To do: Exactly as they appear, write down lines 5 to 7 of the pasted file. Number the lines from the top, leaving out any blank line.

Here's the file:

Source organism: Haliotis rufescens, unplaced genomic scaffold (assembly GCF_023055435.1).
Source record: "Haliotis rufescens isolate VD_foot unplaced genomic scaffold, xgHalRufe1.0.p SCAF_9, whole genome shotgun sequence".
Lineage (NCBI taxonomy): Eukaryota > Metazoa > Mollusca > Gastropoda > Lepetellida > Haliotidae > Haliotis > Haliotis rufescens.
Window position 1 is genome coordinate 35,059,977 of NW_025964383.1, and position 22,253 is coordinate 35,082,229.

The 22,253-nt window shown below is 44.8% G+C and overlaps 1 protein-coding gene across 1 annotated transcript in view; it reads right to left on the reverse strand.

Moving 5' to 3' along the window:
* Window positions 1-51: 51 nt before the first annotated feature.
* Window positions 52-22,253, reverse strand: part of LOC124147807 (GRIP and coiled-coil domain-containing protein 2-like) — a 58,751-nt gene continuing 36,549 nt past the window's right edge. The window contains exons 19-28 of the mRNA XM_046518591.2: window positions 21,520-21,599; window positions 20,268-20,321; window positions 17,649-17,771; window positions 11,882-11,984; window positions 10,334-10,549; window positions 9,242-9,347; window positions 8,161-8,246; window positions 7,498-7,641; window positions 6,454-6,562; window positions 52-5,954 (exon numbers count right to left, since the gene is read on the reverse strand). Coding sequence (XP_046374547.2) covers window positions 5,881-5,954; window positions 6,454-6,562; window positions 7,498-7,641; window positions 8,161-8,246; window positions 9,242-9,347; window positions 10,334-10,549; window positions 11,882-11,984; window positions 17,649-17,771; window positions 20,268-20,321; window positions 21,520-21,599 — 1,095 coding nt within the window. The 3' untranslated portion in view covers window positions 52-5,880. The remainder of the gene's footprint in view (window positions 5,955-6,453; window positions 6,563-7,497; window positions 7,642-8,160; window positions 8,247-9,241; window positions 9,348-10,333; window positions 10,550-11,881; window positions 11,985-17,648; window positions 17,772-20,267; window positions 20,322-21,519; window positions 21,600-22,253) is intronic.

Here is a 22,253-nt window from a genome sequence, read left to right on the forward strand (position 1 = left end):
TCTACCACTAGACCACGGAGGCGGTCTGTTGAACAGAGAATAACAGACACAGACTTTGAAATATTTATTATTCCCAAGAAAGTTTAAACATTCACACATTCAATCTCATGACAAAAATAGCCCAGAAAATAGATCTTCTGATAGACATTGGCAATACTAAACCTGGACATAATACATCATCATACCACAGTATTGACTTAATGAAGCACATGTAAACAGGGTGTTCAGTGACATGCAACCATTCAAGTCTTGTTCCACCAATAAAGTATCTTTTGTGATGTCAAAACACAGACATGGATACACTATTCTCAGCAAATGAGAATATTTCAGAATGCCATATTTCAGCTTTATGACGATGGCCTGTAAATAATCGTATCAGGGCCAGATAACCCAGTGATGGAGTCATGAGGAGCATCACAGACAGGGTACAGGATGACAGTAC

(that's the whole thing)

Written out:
The 22,253-nt window shown below is 44.8% G+C and overlaps 1 protein-coding gene across 1 annotated transcript in view; it reads right to left on the reverse strand.

Moving 5' to 3' along the window:
* Window positions 1-51: 51 nt before the first annotated feature.